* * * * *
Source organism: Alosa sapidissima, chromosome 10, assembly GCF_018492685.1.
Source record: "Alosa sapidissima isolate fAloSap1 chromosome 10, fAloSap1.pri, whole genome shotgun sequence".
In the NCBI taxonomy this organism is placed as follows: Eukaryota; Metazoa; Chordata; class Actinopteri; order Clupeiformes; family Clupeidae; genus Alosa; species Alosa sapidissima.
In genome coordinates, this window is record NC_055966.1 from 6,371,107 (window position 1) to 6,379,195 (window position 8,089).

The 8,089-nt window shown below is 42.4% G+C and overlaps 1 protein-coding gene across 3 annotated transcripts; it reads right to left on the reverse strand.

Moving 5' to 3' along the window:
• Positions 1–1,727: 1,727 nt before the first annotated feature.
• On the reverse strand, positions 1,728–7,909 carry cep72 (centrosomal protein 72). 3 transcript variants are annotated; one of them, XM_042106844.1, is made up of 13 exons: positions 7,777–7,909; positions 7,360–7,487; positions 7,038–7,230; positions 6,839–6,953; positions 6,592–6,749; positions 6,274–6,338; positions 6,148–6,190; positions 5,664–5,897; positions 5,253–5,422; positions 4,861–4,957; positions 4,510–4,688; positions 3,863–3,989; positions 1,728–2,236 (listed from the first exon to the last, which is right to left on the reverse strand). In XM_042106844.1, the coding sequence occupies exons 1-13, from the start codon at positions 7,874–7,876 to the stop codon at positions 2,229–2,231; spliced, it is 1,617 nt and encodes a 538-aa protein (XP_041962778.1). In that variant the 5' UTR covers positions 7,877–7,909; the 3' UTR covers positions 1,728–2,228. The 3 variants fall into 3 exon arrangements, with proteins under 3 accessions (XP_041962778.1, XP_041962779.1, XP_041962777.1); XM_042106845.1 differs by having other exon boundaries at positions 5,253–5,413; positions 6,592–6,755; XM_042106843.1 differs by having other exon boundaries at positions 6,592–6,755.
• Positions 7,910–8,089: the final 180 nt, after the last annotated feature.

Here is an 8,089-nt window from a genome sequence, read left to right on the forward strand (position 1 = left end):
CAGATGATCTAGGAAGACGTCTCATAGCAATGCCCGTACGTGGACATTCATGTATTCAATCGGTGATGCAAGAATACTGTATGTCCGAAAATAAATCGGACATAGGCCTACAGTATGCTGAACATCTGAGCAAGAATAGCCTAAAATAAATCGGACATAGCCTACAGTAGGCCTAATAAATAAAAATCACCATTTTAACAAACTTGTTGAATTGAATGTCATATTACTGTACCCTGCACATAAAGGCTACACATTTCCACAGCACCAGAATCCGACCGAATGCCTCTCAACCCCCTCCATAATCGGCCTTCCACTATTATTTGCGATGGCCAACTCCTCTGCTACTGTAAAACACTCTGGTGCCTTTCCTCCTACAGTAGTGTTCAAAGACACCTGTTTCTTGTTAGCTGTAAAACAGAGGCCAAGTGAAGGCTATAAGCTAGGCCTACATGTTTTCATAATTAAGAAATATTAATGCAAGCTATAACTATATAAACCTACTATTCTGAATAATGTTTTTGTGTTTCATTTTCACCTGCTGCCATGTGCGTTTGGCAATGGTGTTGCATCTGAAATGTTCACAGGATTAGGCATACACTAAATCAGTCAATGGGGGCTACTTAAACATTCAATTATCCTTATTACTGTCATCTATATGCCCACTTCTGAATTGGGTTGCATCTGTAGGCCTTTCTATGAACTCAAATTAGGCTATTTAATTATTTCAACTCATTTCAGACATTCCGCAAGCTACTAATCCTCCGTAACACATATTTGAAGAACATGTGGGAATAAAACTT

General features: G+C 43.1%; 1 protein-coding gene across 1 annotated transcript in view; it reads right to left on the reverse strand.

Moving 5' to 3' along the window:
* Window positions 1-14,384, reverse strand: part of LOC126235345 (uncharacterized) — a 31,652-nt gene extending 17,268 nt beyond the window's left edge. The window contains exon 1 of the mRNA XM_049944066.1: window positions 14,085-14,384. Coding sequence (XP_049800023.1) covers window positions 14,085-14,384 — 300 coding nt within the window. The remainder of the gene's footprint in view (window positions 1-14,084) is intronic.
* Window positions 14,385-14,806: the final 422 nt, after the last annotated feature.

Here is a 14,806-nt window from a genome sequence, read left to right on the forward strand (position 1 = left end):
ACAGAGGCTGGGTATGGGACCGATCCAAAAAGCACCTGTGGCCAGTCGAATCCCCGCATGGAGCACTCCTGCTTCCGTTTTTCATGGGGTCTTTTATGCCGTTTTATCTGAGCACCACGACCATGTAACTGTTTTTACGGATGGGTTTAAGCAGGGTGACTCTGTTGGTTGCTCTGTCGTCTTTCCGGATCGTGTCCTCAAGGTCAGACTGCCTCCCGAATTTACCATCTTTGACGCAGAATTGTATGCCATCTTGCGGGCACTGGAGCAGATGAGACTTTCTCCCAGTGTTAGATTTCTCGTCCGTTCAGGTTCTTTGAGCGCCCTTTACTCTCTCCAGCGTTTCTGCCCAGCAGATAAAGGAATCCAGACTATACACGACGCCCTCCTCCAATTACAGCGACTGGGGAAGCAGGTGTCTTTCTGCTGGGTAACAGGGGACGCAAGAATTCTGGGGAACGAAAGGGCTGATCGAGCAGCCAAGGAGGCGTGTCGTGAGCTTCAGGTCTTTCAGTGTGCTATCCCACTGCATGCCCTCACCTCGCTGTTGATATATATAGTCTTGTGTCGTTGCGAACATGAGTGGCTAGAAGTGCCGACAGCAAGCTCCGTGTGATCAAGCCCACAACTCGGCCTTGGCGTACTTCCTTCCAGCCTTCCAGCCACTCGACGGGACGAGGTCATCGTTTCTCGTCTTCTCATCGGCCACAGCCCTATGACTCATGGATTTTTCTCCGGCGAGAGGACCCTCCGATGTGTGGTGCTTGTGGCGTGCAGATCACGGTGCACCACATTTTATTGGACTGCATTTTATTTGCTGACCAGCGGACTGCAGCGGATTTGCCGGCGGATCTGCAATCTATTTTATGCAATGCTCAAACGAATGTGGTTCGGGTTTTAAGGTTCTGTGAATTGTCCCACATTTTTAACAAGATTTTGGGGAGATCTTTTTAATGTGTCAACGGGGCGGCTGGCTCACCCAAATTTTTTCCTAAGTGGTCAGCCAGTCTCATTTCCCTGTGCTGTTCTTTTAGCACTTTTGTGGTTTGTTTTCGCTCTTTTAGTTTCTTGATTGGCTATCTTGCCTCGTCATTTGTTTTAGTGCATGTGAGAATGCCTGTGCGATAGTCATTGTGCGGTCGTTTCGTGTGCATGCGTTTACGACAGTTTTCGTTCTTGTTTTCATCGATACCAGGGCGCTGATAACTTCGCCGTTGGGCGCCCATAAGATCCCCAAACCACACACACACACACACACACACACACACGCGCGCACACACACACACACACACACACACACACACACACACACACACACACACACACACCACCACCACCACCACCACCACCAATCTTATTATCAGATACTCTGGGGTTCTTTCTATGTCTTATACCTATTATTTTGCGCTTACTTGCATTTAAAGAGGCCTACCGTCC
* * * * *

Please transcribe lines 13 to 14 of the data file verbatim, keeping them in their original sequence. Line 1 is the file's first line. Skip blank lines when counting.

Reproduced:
Moving 5' to 3' along the window:
* Window positions 1-14,384, reverse strand: part of LOC126235345 (uncharacterized) — a 31,652-nt gene extending 17,268 nt beyond the window's left edge. The window contains exon 1 of the mRNA XM_049944066.1: window positions 14,085-14,384. Coding sequence (XP_049800023.1) covers window positions 14,085-14,384 — 300 coding nt within the window. The remainder of the gene's footprint in view (window positions 1-14,084) is intronic.